One more attempt was given to both of them, but Tamberi withdrew from the last attempt due to a serious leg injury. The moment when there was no other opponent in front of Barshim, the moment when he could have easily approached the gold alone !
Barshim paused, then asked the official “Can the gold be shared between the two of us if I withdraw from the final attempt ?”
The official checks, confirms and says, “Yes then the gold will be shared between the two of you”.
Barshim then had nothing to think about, and announced his own withdrawal from the last attempt.
Seeing this, the Italian opponent Tamberi ran and hugged Barshim and screamed !
It is the first time since the #olympics1912 that a gold medal was shared in athletics – in both pentathlon and decathlon at the #StockholmGames.
Moral: What we witnessed that historical moment was an exemplary share of love and camaraderie in sports that is deeper than the Pacific Ocean and higher than the Mount Everest peak. This is what makes sports great in the true sense of the word. It reveals the heart-touching #sportsmanship that makes differences created through religions, colors and borders irrelevant and redundant !
The best part is Barshim didn’t need to do it. No one would have accused him of unfair play if he was the sole gold medalist.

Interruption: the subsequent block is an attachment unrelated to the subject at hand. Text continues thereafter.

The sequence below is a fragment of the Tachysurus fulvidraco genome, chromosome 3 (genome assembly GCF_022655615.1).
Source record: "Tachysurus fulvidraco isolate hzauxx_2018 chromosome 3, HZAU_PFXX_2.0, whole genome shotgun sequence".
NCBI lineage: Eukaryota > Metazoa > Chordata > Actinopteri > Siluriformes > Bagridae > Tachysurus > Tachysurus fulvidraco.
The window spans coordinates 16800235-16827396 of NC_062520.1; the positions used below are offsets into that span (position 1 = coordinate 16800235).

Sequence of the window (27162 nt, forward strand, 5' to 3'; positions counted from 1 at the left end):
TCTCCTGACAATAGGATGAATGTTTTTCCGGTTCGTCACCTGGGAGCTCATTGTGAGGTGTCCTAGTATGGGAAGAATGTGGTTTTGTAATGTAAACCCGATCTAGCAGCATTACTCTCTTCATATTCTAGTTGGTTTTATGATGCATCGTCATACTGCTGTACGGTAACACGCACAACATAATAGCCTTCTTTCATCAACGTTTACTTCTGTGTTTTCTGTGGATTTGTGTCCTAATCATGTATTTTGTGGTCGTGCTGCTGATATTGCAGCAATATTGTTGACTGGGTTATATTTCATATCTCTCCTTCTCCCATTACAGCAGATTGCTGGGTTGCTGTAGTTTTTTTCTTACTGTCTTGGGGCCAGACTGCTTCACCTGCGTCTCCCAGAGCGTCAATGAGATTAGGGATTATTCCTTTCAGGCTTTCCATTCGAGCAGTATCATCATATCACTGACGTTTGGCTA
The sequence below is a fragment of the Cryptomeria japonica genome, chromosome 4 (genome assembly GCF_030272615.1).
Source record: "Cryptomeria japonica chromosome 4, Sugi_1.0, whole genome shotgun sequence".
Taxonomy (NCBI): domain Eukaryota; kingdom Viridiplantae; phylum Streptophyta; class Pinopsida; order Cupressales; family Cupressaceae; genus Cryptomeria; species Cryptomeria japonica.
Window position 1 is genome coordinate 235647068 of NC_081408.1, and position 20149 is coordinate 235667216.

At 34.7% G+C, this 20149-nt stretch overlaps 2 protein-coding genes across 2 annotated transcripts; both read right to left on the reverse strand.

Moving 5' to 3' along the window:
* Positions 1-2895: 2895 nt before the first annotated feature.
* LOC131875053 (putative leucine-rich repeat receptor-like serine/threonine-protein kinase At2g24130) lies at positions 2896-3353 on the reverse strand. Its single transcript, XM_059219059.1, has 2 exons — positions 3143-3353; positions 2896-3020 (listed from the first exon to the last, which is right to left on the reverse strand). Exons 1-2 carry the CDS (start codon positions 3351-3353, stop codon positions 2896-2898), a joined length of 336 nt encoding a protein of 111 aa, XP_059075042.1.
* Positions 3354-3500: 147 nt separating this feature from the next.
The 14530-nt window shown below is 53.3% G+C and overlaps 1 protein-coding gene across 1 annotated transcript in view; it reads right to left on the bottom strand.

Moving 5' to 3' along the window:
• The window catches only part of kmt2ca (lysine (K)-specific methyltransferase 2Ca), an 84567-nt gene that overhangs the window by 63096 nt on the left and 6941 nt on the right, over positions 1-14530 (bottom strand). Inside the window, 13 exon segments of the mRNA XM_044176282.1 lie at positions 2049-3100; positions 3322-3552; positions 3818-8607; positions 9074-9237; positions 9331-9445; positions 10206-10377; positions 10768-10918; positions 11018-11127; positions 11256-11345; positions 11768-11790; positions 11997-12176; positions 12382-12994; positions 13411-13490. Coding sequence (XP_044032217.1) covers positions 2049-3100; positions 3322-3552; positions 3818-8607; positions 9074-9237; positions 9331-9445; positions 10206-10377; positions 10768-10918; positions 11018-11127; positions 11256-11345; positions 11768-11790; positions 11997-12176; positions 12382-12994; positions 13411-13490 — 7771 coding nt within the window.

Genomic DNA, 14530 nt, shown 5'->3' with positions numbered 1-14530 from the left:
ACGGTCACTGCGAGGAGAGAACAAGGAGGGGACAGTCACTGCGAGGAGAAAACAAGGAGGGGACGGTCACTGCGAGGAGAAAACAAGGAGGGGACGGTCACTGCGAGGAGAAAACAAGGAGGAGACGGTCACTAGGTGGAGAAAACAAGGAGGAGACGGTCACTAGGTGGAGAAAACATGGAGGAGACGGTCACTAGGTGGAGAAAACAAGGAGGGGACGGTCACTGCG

The story made me cry with joy and sorrow both.
Watching on TV just few moments ago how the BCCI is putting roadblocks against #KPL. Sad for #India having introduced gutter politics into noble sports like Cricket, against #Pakistan. First it was through the IPL and now in KPL.
I hope they could learn a lesson or two of sportsmanship and not drag hate politics into sports.
Nevertheless the pictures below of smiles, screams, tears, hugs, shared joy and the ultimate sense of fulfillment are so very therapeutic and they only convince me that generosity still reigns supreme, over all kinds of evils even in these times of xenophobia.
Amrita Pritam turns 100 yrs old on August 31, 2019.
She lives in her poetry and in her two love stories- Sahir Ludhianvi & Imroz.
These was the last words in the form of a couplet (shair) Sahir said to her as they parted:
Tum chali jaaogi, parchhaiyaan rah jaayengi,
Kuchh na kuchh Ishq ki raanaaiyaan rah jaayengi.
When you leave, your lovely silhouettes shall remain,